- Combine with strawberries, raspberries, and blueberries to make a delicious fruit salad.
- Enjoy as a healthy topping for ice cream or frozen yogurt.
- Add alongside yogurt, milk, and other fruits to create a smoothie.
- Mix with granola, yogurt, and lemon in a parfait.
- Use as a filling in pie.
- Include alongside sugar snap peas and red wine vinegar in chicken stir fry.
- Add to green beans and top with oregano.
- Sprinkle with basil and Italian sausage on pizza.
- Blend with cabernet to create a tangy sauce for salmon.
Disadvantages of Blackberries
A small bowl of blackberries.
Blackberries are quite nutritious, so there are few disadvantages to eating the fruit. In some cases, however, these plump, velvety berries can cause side effects such as changes to urine color. If you choose canned blackberries, buy frozen versions that have been sweetened or add sugar to your fresh berries, they can become a significantly less healthy food choice.
Changes in Urine Color
Healthy urine should be a pale golden yellow color — like straw, according to MedlinePlus. If your urine is differently colored, you may need to seek emergency medical attention. But in some cases, red or light brown urine can be caused by eating foods that have strong pigmentation, including blackberries. Regardless, if discolored urine persists, you should see your doctor because you may have a more serious condition, such as damage to your kidneys.
Watch for Added Sugar
Fresh blackberries are naturally low in sugar. A 1-cup serving of fresh blackberries has a little over 7 grams of sugar, while a 1-cup serving of canned blackberries, in syrup, has over 50 grams of sugar. A diet high in added sugars can increase your chances of obesity, and the American Heart Association recommends that you limit your daily added sugar intake to 100 to 150 calories per day, or between 6 and 9 teaspoons. Choose unsweetened blackberries to avoid the extra sugar.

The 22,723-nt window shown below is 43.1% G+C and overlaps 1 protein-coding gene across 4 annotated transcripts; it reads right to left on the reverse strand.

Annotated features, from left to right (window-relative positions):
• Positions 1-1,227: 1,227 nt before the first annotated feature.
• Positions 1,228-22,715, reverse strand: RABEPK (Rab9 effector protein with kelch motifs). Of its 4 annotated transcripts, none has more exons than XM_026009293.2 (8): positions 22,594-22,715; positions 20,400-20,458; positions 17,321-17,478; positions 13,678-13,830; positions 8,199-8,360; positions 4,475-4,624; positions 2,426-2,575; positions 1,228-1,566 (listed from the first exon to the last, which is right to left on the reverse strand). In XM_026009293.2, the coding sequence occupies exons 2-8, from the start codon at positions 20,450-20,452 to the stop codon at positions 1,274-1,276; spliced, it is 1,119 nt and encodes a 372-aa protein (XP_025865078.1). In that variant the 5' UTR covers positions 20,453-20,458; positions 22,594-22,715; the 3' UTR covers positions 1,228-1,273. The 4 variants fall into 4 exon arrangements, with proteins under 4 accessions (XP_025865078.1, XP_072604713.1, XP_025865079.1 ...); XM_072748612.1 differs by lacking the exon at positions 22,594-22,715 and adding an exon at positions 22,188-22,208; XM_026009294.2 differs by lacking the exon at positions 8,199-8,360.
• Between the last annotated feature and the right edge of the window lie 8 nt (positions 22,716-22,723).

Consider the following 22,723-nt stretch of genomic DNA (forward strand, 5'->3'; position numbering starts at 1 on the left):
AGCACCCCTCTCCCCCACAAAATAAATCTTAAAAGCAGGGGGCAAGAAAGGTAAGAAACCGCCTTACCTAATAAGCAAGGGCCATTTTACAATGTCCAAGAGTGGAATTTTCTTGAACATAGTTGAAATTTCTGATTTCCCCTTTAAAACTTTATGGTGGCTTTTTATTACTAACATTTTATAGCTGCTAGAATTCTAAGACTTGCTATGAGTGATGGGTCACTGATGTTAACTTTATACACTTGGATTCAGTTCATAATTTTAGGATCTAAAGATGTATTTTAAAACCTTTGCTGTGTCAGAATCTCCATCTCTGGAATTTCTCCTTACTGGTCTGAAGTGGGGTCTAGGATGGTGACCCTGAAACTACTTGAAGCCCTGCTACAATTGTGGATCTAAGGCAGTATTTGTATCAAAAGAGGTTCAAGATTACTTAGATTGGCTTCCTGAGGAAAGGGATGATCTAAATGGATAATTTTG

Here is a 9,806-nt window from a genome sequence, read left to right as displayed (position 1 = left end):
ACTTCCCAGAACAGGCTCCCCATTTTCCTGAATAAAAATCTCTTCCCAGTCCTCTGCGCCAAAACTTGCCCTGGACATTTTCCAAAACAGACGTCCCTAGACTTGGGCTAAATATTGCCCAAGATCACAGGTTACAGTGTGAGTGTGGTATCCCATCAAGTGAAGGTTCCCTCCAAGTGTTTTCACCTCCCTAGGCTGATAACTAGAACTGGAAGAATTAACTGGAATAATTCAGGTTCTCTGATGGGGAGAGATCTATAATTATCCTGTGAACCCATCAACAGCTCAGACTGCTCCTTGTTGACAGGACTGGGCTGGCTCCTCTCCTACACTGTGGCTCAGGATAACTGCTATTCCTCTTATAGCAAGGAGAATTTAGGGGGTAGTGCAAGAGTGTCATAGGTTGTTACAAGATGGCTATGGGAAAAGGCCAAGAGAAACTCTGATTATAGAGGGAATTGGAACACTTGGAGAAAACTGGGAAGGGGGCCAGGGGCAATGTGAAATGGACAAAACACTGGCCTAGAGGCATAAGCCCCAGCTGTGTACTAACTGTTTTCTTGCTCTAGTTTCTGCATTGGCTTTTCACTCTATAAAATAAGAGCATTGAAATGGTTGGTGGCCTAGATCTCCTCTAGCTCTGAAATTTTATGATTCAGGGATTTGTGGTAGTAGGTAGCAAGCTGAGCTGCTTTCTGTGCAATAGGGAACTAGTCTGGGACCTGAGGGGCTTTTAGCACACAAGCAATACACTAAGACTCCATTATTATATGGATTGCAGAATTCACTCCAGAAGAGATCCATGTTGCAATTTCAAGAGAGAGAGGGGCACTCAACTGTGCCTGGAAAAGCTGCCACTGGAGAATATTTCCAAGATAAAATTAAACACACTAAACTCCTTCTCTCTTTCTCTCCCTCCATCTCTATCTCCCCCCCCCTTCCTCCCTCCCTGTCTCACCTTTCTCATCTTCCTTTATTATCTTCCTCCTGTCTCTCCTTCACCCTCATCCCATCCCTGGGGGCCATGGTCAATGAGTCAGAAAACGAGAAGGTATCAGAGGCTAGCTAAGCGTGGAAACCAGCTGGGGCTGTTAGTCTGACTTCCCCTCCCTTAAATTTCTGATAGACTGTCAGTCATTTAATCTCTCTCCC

Too Much Fiber for Some
Blackberries are naturally high in fiber, with almost 8 grams per 1-cup serving of fresh berries. While this may be a benefit — most Americans do not eat enough fiber in their daily diet, and a diet high in fiber can reduce the risk of heart disease — some people require a low-fiber diet. These people may include those who have had intestinal surgery, and those with other digestive complaints, such as diverticulitis. In these cases, fresh fruits with skins or seeds, such as blackberries, may need to be avoided.
Enjoy Blackberries Wisely
Fresh blackberries can be simply rinsed and eaten as is, or tossed into pancake batter, cereal or salads. In addition, use the berries to make jams and juices; sauces for sweets such as ice cream; or for savory dishes, such as a sauce to accompany game meats. Keep in mind, though, that making strained blackberry-derived products — such as jams, jellies or juices — removes much of the dietary fiber content of the berries. Many of these products may also contain added sugars, which means that they become a less healthy food choice.